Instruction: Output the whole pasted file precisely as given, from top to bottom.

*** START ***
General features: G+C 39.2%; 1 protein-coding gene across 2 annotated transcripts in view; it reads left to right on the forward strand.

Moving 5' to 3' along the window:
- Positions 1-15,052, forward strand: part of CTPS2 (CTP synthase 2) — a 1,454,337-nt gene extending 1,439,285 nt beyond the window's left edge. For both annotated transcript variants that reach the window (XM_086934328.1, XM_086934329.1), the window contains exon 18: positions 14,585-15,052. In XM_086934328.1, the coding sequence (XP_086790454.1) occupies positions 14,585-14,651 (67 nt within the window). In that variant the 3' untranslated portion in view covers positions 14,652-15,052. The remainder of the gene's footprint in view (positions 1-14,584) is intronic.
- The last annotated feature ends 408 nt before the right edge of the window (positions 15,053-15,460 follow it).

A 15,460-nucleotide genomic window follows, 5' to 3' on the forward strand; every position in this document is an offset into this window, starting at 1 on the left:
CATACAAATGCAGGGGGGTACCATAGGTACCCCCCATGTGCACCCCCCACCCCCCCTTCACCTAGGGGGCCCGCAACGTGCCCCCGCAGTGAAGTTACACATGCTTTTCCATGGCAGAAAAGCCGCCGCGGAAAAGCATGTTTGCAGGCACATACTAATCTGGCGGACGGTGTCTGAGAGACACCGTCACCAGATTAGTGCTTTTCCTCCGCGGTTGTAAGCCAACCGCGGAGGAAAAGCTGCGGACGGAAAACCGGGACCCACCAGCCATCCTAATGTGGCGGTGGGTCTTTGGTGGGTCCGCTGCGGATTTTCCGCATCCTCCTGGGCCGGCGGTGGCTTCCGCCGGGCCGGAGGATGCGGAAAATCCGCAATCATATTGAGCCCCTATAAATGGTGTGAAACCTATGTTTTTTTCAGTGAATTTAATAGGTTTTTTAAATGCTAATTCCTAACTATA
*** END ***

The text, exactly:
General features: G+C 39.2%; 1 protein-coding gene across 2 annotated transcripts in view; it reads left to right on the forward strand.

Moving 5' to 3' along the window:
- Positions 1-15,052, forward strand: part of CTPS2 (CTP synthase 2) — a 1,454,337-nt gene extending 1,439,285 nt beyond the window's left edge. For both annotated transcript variants that reach the window (XM_086934328.1, XM_086934329.1), the window contains exon 18: positions 14,585-15,052. In XM_086934328.1, the coding sequence (XP_086790454.1) occupies positions 14,585-14,651 (67 nt within the window). In that variant the 3' untranslated portion in view covers positions 14,652-15,052. The remainder of the gene's footprint in view (positions 1-14,584) is intronic.
- The last annotated feature ends 408 nt before the right edge of the window (positions 15,053-15,460 follow it).

A 15,460-nucleotide genomic window follows, 5' to 3' on the forward strand; every position in this document is an offset into this window, starting at 1 on the left:
CATACAAATGCAGGGGGGTACCATAGGTACCCCCCATGTGCACCCCCCACCCCCCCTTCACCTAGGGGGCCCGCAACGTGCCCCCGCAGTGAAGTTACACATGCTTTTCCATGGCAGAAAAGCCGCCGCGGAAAAGCATGTTTGCAGGCACATACTAATCTGGCGGACGGTGTCTGAGAGACACCGTCACCAGATTAGTGCTTTTCCTCCGCGGTTGTAAGCCAACCGCGGAGGAAAAGCTGCGGACGGAAAACCGGGACCCACCAGCCATCCTAATGTGGCGGTGGGTCTTTGGTGGGTCCGCTGCGGATTTTCCGCATCCTCCTGGGCCGGCGGTGGCTTCCGCCGGGCCGGAGGATGCGGAAAATCCGCAATCATATTGAGCCCCTATAAATGGTGTGAAACCTATGTTTTTTTCAGTGAATTTAATAGGTTTTTTAAATGCTAATTCCTAACTATA